Friday, March 29, 2013
A new study from the Wildlife Conservation Society (WCS) and the Nevada Department of Wildlife ( NDOW) has pieced together the last 150 years of history for one of the state’s most interesting denizens: the black bear.
The study, which looked at everything from historic newspaper articles to more recent scientific studies, indicates that black bears in Nevada were once distributed throughout the state but subsequently vanished in the early 1900s. Today, the bear population is increasing and rapidly reoccupying its former range due in part to the conservation and management efforts of NDOW and WCS.__Compelled in part by dramatic increases in human/bear conflicts and a 17-fold increase in bear mortalities due to collisions with vehicles reported between the early 1990s and mid- 2000s, WCS and NDOW began a 15-year study of black bears in Nevada that included a review of the animal’s little-known history in the state.
Over the course of the study, black bears were captured both in the wild and at the urban interface in response to conflict complaints. The captured animals used in the study (adult males and females only) were evaluated for multiple physiological indicators including condition, sex, reproductive status, weight, and age, prior to being released. From the information gathered, the population size in the study area was estimated to be 262 bears (171 males, 91 females).
Confirmed sightings and points of capture from 1988 to present were mapped and presented in the report to illustrate current population demographics, and will be used to inform bear management in Nevada.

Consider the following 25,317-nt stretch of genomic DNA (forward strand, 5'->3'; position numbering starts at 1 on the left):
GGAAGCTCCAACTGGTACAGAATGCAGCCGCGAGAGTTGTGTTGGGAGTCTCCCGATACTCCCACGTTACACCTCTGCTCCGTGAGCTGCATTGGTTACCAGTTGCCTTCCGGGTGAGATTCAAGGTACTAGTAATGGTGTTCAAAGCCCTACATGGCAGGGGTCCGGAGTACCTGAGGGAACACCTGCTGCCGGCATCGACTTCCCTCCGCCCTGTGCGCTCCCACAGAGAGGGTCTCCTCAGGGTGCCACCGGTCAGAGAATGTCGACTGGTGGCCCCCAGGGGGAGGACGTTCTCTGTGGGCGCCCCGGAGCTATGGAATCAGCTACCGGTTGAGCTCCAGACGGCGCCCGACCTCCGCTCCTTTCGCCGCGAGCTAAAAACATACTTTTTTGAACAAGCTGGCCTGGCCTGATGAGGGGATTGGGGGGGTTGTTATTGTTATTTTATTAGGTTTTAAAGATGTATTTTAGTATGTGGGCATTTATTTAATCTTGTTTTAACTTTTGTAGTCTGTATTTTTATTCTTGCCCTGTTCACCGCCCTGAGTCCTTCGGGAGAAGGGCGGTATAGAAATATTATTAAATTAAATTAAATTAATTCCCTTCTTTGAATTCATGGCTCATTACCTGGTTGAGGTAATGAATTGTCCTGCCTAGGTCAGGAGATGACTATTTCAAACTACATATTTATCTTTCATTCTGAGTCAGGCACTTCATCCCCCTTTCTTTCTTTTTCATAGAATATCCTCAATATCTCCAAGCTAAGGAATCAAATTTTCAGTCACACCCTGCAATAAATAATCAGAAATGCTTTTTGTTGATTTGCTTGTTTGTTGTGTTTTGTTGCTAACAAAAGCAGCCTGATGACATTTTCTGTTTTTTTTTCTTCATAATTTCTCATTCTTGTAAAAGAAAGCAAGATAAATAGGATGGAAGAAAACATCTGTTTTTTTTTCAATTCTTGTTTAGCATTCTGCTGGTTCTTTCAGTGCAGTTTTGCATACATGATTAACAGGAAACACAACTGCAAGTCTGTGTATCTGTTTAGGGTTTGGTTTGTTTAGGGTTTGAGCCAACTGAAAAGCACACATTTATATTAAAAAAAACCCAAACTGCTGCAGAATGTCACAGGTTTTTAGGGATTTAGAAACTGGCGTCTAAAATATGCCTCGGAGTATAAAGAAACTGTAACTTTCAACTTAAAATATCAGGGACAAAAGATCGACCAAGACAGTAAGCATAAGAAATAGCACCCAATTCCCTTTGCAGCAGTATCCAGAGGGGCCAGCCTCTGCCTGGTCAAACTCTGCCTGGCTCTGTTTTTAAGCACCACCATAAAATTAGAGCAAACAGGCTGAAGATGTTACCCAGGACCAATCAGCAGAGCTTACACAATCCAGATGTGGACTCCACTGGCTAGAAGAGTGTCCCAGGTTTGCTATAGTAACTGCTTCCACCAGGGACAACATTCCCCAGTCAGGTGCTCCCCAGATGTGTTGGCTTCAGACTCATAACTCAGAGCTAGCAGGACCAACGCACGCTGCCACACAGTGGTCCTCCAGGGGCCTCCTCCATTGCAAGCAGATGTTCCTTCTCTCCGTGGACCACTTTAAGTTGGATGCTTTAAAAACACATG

“It’s critical to understand the population dynamics in a given area in order to make informed decisions regarding management,” said WCS Conservation Scientist Jon Beckmann. “This includes decisions on everything from setting harvest limits to habitat management to conservation planning in areas where people will accept occupation by bears. We used this long-term study to determine if reported incidences were due to an increasing or expanding bear population, or people moving to where bears are located. The answer is both.”
The study area extended from the Carson Range of the Sierra Nevada eastward to the Virginia Range and Pine Nut Mountains, and from Reno south to Topaz Lake—an area collectively referred to as the Carson front. Because many captures were in response to conflicts, the urban interfaces of cities and towns of the Lake Tahoe Basin were included.
Nevada’s Black Bear History Unraveled
In looking to integrate information on the historical demographics of black bears into their study, the authors found that little published scientific research or data was available and that the species’ history in Nevada went largely ignored until 1987— when complaints arising from sightings and road collisions with vehicles began.